The biggest factor in the loss of public spaces for women since the 1990s has been the presence of thousands of troops on the streets of the Valley. Kashmir women, as such, have lost almost all recreational avenues that were available to them before the 1990s, said Shazia Malik of the Kashmir University’s Centre for Women’s Studies and Research.

The militarisation and the violence against women by government forces was an overarching factor in curbing women’s space in public, said Ms. Malik. “In the 1990s many women were raped,” she said. “Because of that, women were told not to go out. Many women were not even allowed to go to schools or colleges. There were cases when women were mistreated on roads.”

Creating spaces

According to Dr. Ubaid Rasool, a senior resident at the Institute of Mental Health and Neuro Sciences (IMHANS) in Srinagar, the lack of recreational spaces worsens the already existing mental health conditions as well as give rise to new ones.

“Recreational spaces in day to day lives act as stress busters,” said Dr. Rasool. “Lack of recreational spaces, militarization, and moral policing have been major reasons for depression and anxiety among women of Kashmir.”

The Kashmiri population as a whole “has been under a lasting psychological siege for decades now and women have been the most affected by lack of recreational spaces”, noted Dr. Mudasir Firdousi, a London based psychiatrist of Kashmiri origin.

“Men and children are able to go out on a regular basis but women have been in constant voluntary and involuntary confinement,” said Dr. Firdousi, a consultant psychiatrist and Honorary Senior Lecturer at the Saint George’s, University of London. “Given the higher rates of mood and anxiety disorders in the valley population, again have a higher prevalence in women than men, which becomes worse due to prevailing patriarchy.”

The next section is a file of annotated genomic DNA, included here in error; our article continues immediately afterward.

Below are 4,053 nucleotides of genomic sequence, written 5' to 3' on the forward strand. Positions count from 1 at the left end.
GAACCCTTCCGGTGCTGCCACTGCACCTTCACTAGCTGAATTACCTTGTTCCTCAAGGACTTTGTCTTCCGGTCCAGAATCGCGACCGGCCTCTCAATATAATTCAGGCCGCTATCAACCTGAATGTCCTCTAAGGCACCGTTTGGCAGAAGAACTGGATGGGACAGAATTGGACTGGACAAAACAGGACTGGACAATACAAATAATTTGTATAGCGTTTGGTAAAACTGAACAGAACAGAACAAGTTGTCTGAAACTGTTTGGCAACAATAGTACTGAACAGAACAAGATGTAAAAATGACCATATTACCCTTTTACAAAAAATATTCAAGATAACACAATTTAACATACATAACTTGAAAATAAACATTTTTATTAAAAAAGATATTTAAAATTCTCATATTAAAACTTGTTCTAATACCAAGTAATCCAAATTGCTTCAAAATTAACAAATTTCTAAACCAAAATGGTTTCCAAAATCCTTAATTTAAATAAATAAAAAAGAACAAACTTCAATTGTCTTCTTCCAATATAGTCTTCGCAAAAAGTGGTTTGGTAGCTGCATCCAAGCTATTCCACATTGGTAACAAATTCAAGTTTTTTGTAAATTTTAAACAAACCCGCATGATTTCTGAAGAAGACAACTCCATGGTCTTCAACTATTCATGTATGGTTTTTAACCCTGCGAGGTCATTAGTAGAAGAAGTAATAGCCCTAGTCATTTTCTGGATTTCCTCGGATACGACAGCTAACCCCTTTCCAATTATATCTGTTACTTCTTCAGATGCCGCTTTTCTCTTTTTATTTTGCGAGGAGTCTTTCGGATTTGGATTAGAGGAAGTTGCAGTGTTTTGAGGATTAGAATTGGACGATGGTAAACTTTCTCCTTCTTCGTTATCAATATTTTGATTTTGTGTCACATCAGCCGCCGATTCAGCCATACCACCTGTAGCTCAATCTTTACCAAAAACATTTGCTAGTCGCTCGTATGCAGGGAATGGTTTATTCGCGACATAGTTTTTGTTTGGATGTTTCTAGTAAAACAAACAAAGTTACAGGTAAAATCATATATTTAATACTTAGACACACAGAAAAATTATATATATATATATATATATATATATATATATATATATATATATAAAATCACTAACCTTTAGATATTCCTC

“The whole society has become dysthymic and any expression of joy or happiness can be seen as inappropriate. Even celebrating important life events is looked down upon at times,” said Dr. Firdousi.

As per Ms. Malik, the Kashmiri culture was accommodative of recreation for women if not for the cultural and societal changes induced over the years. “The folk culture included “roufh” (a traditional form of dance performed by women). Women would gather at a particular time, it was way too common in old times,” she said.

“There used to be a Yarbal in Srinagar in old times where women used to gather to wash clothes and talk to each other. Many women who faced problems at her home including domestic violence used to ease her burden by sharing and listening to other women. It would act as a source of counseling,” added Ms. Malik.

These age-old practices ended abruptly, said Ms. Malik, because of the “classism” rooted in patriarchy that has overtaken the Kashmir society. “Many people who consider themselves of high castes or class tell women to wear “burkha” (veil) and not go out for things like these,” she said.

“We don’t have to create new spaces, our culture is rich and things should be revived,” she said. “It will have two impacts, one is that women will get back their lost recreational spaces and others is that it will be a service to the Kashmiri culture.”